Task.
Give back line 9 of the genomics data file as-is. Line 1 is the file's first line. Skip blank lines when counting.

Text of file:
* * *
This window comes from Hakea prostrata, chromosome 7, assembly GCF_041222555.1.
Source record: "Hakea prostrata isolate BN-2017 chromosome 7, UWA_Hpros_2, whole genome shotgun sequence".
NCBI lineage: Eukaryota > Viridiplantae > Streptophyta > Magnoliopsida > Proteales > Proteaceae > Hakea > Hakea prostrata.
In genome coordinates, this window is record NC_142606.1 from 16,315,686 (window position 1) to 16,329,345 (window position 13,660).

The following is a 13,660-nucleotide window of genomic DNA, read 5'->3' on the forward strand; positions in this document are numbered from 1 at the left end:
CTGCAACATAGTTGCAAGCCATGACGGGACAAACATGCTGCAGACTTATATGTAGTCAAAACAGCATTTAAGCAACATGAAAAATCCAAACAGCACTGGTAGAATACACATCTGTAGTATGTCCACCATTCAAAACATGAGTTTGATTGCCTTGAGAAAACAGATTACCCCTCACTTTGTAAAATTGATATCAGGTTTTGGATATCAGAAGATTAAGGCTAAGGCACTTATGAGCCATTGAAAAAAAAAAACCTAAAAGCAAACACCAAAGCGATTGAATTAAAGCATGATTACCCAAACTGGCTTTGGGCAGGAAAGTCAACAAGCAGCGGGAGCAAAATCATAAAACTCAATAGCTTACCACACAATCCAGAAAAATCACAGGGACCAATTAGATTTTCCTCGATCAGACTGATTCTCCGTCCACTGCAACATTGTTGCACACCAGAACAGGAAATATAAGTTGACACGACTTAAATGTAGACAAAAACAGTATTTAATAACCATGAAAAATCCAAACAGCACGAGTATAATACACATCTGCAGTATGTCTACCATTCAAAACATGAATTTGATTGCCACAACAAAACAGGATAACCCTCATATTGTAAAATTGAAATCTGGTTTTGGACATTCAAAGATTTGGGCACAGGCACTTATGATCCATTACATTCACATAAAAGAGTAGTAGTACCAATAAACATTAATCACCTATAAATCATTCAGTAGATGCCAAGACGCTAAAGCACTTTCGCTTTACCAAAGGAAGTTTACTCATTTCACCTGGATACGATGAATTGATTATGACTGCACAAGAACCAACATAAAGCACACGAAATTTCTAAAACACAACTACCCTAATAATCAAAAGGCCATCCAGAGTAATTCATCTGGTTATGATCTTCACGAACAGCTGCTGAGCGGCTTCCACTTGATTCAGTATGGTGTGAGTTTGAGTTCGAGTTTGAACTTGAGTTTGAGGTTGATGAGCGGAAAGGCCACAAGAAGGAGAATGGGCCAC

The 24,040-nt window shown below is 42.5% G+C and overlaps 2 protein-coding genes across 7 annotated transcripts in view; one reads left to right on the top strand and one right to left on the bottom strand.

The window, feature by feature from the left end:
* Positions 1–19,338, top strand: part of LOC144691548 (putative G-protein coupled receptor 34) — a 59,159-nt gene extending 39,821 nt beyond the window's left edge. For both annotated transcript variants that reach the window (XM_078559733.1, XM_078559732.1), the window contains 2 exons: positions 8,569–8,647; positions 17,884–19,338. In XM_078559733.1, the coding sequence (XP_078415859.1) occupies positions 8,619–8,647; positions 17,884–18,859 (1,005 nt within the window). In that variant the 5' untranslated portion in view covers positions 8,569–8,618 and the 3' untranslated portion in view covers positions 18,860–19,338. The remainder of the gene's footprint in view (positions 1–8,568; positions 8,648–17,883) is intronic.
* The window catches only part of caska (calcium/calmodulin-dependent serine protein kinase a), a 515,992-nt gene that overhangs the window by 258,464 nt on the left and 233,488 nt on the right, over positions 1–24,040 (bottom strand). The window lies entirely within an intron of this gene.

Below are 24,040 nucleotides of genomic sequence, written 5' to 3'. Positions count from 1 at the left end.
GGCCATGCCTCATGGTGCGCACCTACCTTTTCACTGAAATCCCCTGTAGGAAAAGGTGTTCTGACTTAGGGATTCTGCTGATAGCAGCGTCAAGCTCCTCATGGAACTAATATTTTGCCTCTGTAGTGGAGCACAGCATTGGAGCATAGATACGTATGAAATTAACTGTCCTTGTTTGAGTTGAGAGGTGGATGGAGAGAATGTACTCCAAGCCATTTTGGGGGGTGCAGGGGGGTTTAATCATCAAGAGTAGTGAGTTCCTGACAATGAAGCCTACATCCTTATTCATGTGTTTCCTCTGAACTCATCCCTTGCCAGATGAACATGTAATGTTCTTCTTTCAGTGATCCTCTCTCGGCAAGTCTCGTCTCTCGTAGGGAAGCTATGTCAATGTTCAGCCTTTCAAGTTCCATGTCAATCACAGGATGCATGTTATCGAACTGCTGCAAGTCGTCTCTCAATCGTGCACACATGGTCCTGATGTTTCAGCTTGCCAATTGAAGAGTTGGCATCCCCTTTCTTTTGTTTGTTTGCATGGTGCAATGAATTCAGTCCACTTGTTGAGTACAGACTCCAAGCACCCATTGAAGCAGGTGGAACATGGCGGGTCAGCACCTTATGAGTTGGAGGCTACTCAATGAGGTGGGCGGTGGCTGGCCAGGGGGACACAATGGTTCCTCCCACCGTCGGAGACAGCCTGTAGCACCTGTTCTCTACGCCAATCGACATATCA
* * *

* Positions 1–19,338, top strand: part of LOC144691548 (putative G-protein coupled receptor 34) — a 59,159-nt gene extending 39,821 nt beyond the window's left edge. For both annotated transcript variants that reach the window (XM_078559733.1, XM_078559732.1), the window contains 2 exons: positions 8,569–8,647; positions 17,884–19,338. In XM_078559733.1, the coding sequence (XP_078415859.1) occupies positions 8,619–8,647; positions 17,884–18,859 (1,005 nt within the window). In that variant the 5' untranslated portion in view covers positions 8,569–8,618 and the 3' untranslated portion in view covers positions 18,860–19,338. The remainder of the gene's footprint in view (positions 1–8,568; positions 8,648–17,883) is intronic.